*Day Three: Bodyweight standing or Jump Squats, Barbell Back Squats, Barbell Front Squats, Walking Lunges, Finish workout with more Bodyweight standing or Jump Squats
*Day Four: Stationary Bike, Kickboxing Cardio, Jump Rope
*Day Five: Pull-Ups ad Chin-Ups, Clean-and-Press, Barbell Back Row, Barbell or Straight Bar Bicep Curls, Finish workout with more Pull-Ups ad Chin-Ups
We can all learn something from Lee’s philosophy on fitness, life and the Martial Arts. When endeavoring to better our lives, the best way to do so is growth physically and mentally. Being fit and lifting weights is not some trend, it is a life long journey of maximizing your potential as a human being. Those who put you down because you lift and take care to what foods you eat, they judge because they wont make the sacrifices you do, they lack the commitment. As Bruce Lee said “Be proud, but never satisfied!” Lee made developing his body a lifelong enterprise, he was inspired by the strength of Eugen Sandow and the athleticism of Mohammed Ali. The physique that Lee chiseled was amazing aesthetic and fully functional, all thanks to his dedication to training, nutrition, and education. Here are a few more of my favorite Bruce Lee Quotes for your Fitness Friday:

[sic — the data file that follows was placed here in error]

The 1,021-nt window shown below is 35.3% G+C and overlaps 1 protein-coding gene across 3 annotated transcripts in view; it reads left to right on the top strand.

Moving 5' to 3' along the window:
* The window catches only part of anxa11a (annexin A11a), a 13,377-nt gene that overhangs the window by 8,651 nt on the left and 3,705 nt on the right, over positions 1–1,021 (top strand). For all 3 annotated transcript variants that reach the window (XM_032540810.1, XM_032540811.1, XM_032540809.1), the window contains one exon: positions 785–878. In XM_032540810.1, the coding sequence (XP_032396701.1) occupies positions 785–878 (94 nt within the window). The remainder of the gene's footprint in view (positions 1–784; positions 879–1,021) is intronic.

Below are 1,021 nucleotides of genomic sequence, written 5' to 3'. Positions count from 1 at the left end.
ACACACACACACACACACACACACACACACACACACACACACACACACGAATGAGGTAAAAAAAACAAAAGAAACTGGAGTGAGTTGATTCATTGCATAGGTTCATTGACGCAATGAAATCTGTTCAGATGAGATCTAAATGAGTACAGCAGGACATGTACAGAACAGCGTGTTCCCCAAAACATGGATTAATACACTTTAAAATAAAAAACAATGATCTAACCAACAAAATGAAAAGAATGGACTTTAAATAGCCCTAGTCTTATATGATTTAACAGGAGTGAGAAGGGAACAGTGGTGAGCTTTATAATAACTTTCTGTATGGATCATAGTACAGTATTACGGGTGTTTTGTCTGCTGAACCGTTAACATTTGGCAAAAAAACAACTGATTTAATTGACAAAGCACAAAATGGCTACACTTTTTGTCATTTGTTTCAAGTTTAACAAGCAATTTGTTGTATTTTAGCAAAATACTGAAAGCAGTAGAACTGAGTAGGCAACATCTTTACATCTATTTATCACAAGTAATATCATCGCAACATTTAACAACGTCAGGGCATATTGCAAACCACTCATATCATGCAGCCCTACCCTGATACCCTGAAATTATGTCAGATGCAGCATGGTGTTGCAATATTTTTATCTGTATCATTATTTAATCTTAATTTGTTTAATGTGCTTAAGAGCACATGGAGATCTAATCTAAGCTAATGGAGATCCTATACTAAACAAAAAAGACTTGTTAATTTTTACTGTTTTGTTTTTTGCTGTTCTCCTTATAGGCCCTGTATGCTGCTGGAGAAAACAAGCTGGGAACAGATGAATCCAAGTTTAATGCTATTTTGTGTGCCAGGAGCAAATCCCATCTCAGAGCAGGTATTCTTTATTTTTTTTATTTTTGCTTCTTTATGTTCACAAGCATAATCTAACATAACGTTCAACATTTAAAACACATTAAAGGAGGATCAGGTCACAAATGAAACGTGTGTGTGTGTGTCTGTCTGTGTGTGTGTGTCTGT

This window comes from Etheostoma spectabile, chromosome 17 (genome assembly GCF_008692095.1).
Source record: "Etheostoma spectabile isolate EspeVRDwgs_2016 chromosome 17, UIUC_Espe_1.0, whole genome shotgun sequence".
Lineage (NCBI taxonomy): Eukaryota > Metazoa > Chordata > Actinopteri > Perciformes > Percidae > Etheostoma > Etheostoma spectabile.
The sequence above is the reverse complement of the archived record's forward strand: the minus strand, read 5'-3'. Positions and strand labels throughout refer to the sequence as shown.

“Be Water, My Friend. Empty your mind, Be formless, shapeless, like water. You put water into a cup, it becomes the cup. You put water into a bottle, it becomes the bottle. You put it into a teapot, it becomes the teapot. Now water can flow or it can crash. Be water, my friend.”
“If you always put limits on everything you do, physical or anything else, it will spread into your work and into your life. There are no limits. There are only plateaus, and you must not stay there, you must go beyond them.”